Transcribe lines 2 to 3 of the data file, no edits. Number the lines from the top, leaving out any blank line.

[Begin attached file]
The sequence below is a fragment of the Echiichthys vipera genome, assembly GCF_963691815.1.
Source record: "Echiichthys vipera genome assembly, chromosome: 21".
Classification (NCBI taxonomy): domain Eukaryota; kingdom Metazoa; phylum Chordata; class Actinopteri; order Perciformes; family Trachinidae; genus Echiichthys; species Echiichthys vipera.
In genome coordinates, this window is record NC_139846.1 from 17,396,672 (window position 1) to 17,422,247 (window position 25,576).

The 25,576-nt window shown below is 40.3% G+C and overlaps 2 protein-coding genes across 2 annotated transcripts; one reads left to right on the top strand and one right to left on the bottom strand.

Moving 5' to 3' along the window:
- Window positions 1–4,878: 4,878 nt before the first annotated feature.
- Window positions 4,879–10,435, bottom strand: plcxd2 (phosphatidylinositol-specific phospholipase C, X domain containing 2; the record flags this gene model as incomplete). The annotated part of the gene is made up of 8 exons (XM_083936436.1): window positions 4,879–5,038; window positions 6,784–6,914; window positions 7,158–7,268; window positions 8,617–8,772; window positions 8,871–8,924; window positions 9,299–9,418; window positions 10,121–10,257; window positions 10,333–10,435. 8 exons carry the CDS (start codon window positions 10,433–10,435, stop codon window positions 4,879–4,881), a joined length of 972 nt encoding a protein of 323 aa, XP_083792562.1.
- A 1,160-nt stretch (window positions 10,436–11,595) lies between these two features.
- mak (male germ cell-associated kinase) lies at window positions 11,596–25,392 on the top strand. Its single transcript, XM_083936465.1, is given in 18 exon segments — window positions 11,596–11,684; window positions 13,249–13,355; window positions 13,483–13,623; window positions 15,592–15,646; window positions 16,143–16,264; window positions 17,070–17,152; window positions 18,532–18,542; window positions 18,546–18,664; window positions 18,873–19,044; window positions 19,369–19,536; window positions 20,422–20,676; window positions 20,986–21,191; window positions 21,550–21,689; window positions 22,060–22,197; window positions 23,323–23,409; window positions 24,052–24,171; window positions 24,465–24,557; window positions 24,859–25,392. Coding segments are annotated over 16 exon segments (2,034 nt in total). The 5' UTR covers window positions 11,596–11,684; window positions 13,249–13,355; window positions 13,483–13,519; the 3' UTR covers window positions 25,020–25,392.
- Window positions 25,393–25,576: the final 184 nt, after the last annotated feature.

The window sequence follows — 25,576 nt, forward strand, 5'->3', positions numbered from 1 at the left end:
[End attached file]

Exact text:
Source record: "Echiichthys vipera genome assembly, chromosome: 21".
Classification (NCBI taxonomy): domain Eukaryota; kingdom Metazoa; phylum Chordata; class Actinopteri; order Perciformes; family Trachinidae; genus Echiichthys; species Echiichthys vipera.